It is very common for parties to an agreement to refer, in the agreement itself, to additional documents. These additional documents are not always annexed or attached to the actual agreement.

The Federal Court has held that although a particular enterprise agreement referred to the terms of an internal company disciplinary policy document, the terms of that document had not in fact been incorporated into the agreement. While the policy document was referred to in the agreement, it was not attached to it, nor did it form part of the agreement. The policy document was found not to form part of the enterprise agreement.

On the other hand, the Queensland Court of Appeal (Surfstone Pty Ltd v Morgan Consulting Engineers Pty Ltd [2016] QCA 213) enforced the terms of a limitation of liability clause that was incorporated in a document that, although referred to in the main contract concluded between the parties, was not attached to that contract.


Morgan Consulting Engineers Pty Ltd (Morgan) provided engineering services for Surfstone Pty Ltd (Surfstone).

The parties signed a contract which stated “The commission would be generally in accordance with the ACEA Guideline Terms of Agreement”. (ACEA Guidelines).

The ACEA Guidelines included a statement that the consulting engineer (Morgan) would be “discharged from all liability in respect of the services … on the expiration of one year from the completion services.”

The ACEA Guidelines were not attached to the contract.

Approximately 5 years after the completion of the works, some defects appeared in the concrete floors and Surfstone commenced proceedings against Morgan.

Morgan relied upon the terms of the ACEA Guidelines as a time bar in defence of Surfstone’s claim.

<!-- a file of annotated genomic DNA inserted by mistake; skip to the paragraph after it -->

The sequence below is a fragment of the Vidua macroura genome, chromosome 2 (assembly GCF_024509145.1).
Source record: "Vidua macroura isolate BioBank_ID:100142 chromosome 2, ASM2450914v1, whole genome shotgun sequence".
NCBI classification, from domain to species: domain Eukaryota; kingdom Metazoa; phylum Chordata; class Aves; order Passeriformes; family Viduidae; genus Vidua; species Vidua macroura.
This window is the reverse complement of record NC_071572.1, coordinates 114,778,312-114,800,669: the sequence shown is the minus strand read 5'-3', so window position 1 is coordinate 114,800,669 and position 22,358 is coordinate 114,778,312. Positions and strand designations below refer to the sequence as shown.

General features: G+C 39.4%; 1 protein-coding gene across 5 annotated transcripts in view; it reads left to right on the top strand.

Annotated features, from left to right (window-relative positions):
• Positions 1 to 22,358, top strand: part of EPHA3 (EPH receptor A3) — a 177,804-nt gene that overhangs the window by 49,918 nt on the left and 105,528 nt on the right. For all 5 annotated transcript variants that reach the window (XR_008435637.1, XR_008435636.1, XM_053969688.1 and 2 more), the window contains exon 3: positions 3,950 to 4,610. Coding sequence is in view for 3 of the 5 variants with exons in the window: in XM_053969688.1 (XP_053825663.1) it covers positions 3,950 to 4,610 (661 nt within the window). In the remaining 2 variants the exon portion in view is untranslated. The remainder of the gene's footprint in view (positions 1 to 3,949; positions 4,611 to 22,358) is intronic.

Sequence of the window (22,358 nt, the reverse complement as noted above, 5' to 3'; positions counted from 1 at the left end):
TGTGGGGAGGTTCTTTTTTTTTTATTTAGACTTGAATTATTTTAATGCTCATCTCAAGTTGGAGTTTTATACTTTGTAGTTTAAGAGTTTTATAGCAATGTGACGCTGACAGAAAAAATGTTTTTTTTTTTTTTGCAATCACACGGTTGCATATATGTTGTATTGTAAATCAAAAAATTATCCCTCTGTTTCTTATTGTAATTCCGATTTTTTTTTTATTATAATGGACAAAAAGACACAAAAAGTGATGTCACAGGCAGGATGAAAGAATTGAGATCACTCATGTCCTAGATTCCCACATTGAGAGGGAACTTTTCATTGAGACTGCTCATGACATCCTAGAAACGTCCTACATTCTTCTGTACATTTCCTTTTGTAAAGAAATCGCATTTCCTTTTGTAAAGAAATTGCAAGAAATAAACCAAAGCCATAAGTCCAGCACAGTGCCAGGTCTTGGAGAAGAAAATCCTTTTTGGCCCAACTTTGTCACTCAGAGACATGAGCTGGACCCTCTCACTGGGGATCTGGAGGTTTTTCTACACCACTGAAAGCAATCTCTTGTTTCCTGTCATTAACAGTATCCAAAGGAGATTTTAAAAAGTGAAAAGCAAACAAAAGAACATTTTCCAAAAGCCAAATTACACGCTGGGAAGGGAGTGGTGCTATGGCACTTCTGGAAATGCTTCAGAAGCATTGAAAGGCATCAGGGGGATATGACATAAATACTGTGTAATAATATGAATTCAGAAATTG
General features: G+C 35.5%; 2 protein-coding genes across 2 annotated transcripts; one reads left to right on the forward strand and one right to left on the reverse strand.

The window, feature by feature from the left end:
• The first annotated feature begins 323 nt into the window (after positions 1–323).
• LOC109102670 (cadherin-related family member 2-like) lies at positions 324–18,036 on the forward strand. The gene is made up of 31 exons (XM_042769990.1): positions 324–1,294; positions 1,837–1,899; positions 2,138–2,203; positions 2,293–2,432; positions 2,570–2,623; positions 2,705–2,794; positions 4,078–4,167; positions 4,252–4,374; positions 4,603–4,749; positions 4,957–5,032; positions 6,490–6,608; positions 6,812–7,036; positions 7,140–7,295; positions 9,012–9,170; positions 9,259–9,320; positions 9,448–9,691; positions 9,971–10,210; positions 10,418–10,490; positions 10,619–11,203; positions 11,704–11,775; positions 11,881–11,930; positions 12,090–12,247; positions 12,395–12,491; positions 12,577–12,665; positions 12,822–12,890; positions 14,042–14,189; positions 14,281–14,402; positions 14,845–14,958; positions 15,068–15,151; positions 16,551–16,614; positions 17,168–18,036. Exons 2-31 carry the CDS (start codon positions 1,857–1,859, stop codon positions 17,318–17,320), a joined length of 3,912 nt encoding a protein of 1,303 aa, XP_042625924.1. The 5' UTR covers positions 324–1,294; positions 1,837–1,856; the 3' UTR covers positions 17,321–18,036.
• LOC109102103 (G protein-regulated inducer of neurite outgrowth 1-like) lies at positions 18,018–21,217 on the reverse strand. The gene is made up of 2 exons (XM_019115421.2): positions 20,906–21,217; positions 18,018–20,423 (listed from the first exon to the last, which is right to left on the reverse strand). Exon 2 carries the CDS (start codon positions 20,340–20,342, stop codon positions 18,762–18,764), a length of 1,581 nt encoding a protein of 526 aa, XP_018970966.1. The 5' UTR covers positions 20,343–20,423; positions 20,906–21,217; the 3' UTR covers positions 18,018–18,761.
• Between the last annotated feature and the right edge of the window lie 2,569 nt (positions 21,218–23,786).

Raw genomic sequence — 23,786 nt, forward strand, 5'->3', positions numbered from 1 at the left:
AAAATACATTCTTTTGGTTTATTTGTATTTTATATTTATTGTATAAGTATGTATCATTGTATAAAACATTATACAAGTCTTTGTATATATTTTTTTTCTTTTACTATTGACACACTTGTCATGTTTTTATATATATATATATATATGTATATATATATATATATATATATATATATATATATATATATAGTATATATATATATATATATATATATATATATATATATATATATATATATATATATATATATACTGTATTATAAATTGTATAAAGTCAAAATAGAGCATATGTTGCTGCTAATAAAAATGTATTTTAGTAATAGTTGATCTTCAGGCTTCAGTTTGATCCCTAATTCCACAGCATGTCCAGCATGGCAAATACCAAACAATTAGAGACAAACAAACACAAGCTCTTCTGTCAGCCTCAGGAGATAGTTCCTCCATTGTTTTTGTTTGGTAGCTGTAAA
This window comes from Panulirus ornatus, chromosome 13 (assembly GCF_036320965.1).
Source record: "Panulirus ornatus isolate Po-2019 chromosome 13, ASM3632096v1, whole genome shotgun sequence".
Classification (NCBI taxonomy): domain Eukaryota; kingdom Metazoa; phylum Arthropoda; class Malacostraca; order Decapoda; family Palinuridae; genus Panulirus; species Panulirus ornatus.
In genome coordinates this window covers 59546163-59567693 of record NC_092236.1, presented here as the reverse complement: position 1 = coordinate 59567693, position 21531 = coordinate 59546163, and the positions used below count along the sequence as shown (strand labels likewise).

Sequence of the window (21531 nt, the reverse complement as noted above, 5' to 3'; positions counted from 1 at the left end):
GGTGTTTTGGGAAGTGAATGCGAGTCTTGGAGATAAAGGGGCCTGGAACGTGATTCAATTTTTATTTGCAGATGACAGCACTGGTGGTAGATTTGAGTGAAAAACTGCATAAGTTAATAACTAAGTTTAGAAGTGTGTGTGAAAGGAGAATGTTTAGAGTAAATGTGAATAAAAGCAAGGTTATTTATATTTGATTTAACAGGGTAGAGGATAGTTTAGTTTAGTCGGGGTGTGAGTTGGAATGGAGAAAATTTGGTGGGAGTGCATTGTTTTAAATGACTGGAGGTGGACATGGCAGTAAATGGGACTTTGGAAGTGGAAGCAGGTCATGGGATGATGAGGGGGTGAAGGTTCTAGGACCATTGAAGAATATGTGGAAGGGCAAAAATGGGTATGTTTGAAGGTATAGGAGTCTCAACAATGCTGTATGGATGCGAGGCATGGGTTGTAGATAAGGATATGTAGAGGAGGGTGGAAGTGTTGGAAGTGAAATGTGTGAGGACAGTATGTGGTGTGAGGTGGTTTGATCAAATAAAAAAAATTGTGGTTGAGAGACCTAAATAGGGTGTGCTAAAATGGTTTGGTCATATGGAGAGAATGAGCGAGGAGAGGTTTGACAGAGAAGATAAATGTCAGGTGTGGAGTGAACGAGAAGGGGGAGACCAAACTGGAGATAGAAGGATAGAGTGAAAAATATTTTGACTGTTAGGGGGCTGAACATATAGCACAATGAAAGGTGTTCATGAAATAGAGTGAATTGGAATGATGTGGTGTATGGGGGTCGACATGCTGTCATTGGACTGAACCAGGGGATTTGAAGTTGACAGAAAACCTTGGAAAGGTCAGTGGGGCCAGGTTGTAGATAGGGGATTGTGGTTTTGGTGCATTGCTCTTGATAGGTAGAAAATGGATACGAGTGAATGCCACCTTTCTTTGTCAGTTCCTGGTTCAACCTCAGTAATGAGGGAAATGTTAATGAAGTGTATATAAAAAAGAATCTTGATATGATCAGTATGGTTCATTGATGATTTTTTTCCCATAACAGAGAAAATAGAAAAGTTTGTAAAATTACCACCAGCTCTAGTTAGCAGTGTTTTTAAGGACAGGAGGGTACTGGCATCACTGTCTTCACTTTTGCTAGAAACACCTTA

In his Judgment, His Honour Morrison JA held:

“In my view, a reasonable person would read the proposal as meaning that Morgan’s offer to perform the structural and civil engineering was on the basis that their contract would be governed by the ACEA Guideline Terms, as well as or modified by, any terms set out in the proposal.”


Whenever an agreement refers to an unattached document there will always be an element of uncertainty. Although the decision in Morgan was favourable to the party relying on the unattached document, each matter would have to be judged upon its own facts, and even more so with the introduction of the Unfair Contract Terms provisions provided for in the Australian Consumer Law (ACL).

Under the ACL a Court may take into account such matters as it considers relevant but must take into account the extent to which the term is transparent and the contract as a whole.

A term will be found to be transparent if it is:

•  expressed in reasonably plain language; and
•  legible; and
•  presented clearly; and
•  readily available to any party affected by the term.

It is not difficult to foresee a situation where an unattached document is referred to in an agreement and where a party to the agreement may well be successful in arguing that a term, or terms, in the unattached document were not readily available to them nor were they necessarily clearly presented.

If parties intend that the terms of any external or additional document are to be incorporated into the enterprise agreement, then the document should be annexed to the agreement. It is not enough to simply to rely on custom and practice.